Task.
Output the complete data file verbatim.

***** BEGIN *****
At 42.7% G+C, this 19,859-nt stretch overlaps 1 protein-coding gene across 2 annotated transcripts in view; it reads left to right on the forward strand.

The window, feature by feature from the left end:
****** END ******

At 42.7% G+C, this 19,859-nt stretch overlaps 1 protein-coding gene across 2 annotated transcripts in view; it reads left to right on the forward strand.

The window, feature by feature from the left end: